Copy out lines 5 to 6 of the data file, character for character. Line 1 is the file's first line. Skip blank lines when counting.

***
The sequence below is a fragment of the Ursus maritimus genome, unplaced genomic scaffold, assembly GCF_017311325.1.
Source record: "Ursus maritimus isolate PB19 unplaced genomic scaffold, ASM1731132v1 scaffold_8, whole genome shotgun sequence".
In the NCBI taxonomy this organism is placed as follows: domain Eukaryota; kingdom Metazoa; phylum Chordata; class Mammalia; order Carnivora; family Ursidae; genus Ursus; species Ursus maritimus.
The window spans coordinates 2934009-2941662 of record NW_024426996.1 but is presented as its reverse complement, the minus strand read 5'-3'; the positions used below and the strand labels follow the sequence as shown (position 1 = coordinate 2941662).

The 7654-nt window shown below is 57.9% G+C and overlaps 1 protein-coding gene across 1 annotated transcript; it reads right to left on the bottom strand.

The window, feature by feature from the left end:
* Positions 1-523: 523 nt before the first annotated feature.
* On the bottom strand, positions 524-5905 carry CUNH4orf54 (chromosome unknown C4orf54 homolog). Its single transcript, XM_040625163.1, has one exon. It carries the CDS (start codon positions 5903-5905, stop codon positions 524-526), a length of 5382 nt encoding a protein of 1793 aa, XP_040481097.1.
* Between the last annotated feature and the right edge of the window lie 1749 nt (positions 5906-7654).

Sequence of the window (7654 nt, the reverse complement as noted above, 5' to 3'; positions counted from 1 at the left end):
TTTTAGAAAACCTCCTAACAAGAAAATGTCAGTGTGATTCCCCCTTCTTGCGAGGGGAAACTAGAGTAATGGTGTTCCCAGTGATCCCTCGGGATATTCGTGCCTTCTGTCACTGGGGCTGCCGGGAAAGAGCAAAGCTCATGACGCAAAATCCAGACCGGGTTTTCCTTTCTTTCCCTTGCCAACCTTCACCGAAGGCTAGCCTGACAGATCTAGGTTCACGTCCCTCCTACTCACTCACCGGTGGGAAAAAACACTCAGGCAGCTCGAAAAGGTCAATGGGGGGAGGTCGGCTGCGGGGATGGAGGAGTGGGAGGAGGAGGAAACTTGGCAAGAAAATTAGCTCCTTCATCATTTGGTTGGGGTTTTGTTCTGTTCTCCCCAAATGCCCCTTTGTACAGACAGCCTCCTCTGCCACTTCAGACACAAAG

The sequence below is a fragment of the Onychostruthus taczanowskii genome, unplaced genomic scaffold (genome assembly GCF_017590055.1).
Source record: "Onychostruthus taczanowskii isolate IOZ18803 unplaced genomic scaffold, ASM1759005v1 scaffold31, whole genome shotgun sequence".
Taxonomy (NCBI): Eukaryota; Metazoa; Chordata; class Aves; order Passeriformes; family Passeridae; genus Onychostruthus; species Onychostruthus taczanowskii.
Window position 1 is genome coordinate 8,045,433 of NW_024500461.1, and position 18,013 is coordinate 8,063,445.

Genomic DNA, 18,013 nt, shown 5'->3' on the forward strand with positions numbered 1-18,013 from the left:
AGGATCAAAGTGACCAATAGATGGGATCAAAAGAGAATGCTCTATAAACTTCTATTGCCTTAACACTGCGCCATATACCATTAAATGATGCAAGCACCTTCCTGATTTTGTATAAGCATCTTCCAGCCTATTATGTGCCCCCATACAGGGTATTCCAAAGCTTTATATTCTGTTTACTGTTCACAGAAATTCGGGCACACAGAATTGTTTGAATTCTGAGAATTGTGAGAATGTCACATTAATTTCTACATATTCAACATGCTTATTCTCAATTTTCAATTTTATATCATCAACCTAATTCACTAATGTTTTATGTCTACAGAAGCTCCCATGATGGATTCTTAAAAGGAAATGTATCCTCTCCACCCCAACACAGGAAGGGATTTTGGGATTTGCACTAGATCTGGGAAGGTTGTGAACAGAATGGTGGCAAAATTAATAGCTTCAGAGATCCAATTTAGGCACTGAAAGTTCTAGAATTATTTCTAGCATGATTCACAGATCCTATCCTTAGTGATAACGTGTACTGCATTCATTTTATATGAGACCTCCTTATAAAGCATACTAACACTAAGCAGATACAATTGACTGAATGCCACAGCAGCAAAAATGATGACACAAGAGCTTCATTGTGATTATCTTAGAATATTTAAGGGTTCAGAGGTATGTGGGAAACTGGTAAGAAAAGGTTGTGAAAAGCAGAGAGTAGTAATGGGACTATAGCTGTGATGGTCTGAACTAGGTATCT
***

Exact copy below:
The 7654-nt window shown below is 57.9% G+C and overlaps 1 protein-coding gene across 1 annotated transcript; it reads right to left on the bottom strand.

The window, feature by feature from the left end: